East Rochester, NY-based Allworx has brought to market a new, muscled-up version of its IP-based phone system for small and medium sized businesses.
The 48x phone system and System 7.2 Software Upgrade can support up to 250 users, as compared to the companys previous 150-user solution. The company isnt necessarily aiming to sell to bigger users, however.
"We want to make sure they have enough room to be able to handle their growth over the next five years without having to start all over with their phone systems," Allworx president Chris Hasenauer told Enterprise VoIPplanet.
Upgraded DSP (digital signal processing) technology helps the new system accommodate the additional users. That same technology has boosted conference bridge capacity from 30 to 60 users. "We can handle a lot more calls comfortably than we could before because of that," Hasenauer said.
Allworx has made hardware upgrades, ditching its existing dual hard drives in favor of onboard flash memory. "For any manufacturer, one of the biggest causes of failure is hard drives. They are moving parts and they tend to wear out over time," Hasenauer said. "This gives us more reliability."
All this might make one suppose the company is getting ready to reach beyond its traditional SMB market, but Hasenauer says that is not the case. "This might make us an option for companies that are a little bit larger than the ones we were selling to before, but really the goal is just to provide room for growth to our existing market sector," he said.
Among other reasons for staying with the SMBs, Hasenauer noted that the competition a step up the size scale gets pretty heavy, with enterprise players Cisco, Avaya, and ShoreTel dominating the field. Rather than rush onto that arena, Allworx holds its own turf with a selling price of $500 to $600 per seat, roughly half of what the enterprise players get, Hasenauer said.
Further, by focusing on a small-business niche, Allworx is able to meet a set of user needs that may be quite different from those seen at the enterprise level.
Take overhead paging, for instance. A vital piece of communications for businesses of 30 or 40 people it typically gets stripped out of enterprise VoIP systems. Likewise the busy lamp field: SMBs like it, enterprises dont need it.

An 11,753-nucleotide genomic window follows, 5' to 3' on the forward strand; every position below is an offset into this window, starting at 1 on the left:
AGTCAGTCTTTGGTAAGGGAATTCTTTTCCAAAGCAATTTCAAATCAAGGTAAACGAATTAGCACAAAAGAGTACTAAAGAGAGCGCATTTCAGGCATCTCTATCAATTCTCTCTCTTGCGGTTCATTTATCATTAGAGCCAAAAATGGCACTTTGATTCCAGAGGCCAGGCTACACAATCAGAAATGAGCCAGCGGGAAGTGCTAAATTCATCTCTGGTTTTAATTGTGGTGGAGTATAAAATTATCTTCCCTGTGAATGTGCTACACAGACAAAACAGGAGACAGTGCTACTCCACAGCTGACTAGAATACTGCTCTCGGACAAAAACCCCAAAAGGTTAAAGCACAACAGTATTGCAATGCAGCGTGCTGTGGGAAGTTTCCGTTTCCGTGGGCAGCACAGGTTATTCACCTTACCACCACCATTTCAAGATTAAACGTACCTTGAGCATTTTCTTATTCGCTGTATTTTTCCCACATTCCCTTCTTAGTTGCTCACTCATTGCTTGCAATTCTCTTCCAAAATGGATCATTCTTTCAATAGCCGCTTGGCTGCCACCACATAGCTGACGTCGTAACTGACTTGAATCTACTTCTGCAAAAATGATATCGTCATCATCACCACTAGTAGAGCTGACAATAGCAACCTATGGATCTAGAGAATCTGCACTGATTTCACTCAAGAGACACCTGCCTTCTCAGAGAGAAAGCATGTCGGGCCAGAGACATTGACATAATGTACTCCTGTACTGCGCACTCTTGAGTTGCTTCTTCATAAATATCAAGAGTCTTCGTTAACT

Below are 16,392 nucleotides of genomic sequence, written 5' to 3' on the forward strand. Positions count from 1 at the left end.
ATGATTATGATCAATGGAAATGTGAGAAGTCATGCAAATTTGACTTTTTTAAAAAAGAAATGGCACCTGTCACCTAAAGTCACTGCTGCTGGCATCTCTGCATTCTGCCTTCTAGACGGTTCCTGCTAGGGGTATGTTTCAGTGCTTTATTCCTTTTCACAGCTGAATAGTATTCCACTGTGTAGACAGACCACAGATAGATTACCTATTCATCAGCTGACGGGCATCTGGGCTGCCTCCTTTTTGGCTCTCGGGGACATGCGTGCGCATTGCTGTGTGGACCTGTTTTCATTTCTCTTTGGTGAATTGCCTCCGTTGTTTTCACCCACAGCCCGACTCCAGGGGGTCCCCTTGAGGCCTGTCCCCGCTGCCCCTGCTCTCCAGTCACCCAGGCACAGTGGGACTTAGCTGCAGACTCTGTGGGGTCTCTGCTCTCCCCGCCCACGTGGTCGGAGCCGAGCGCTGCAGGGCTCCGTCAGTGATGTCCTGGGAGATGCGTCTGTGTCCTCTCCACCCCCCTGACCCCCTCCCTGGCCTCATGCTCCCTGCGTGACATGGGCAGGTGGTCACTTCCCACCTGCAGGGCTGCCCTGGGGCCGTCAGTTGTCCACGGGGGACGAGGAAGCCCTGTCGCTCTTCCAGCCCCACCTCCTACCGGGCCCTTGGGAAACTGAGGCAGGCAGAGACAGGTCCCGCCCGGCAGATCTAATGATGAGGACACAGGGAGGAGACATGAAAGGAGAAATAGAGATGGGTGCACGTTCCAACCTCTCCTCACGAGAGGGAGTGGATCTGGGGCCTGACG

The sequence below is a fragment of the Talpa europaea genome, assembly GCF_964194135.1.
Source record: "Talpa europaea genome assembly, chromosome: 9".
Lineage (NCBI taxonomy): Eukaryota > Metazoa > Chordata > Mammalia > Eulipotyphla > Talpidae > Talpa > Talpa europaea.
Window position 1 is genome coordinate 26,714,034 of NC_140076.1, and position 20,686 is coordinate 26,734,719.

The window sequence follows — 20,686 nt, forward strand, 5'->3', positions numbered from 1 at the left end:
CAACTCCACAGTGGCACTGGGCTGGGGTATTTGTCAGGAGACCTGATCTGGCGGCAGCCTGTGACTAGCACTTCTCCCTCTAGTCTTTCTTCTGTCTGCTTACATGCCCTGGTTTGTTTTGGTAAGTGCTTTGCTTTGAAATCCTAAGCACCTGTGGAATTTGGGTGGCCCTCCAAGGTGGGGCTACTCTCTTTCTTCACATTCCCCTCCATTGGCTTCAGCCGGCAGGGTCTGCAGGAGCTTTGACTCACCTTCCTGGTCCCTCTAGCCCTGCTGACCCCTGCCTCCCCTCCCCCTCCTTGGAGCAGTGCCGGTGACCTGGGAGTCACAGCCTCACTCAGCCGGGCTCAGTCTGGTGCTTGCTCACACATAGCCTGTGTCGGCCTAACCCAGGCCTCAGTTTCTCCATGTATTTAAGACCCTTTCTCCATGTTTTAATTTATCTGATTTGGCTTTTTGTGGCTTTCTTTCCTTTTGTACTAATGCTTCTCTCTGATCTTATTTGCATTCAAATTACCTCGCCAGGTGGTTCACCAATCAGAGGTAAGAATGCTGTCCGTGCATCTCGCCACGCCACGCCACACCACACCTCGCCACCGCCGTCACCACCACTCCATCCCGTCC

By designing specifically for the small business market, rather than scaling down a product intended for the enterprise, Allworx is able to hang onto a lot of these features that might otherwise get tossed aside.
"When small businesses go to VoIP they are confronted with all this new technology, but all the things they do day-to-day have disappeared, because large enterprise users dont want these things," Hasenauer said. "A small business needs a transition in functionality that keeps things kind of familiar."
As a producer of IP-based phone systems, Allworx enjoys a somewhat unusual business situation. Founded in 1998, it was acquired in 2007 by PAETEC, a nationwide carrier in 84 of the top 100 cities.
That intimate relationship with a carrier has helped the company overcome technological hurdles that may have held it back.
"We designed and built what we thought was a fantastic phone system. People would plug it in to a variety of carriers systems, and some installations went really well," Hasenauer said. "But sometimes there was something wrong with the carrier interface, so the phone quality would be bad. Since we are the physical phone, we are the one sitting there on the persons desk, people would say that the sound was bad because of this new phone."
The union with PEATEC was largely an attempt to get over that hurdle. "By being in meetings with carrier engineers every day, we believed we would learn so much that we would get really good at interfacing with other carrier networks as well," Hasenauer said.
At the same time, the carrier relationship has proved a natural business attractor. In 2009 less than 5 percent of Allworx business came from PAETEC customers. In mid-2009 Allworx and PAETEC launched a bundled solution, IP Simple, and in 2010 PAETEC business jumped up to comprise a third of Allworx installations.
Meanwhile, Allworx marches forward under the banner of painless adoption for the SMB world.
"We want to make it a comfortable transition to the new technology, so the day you get an Allworx phone on your desk, it feels pretty familiar, it feels like what you are used to."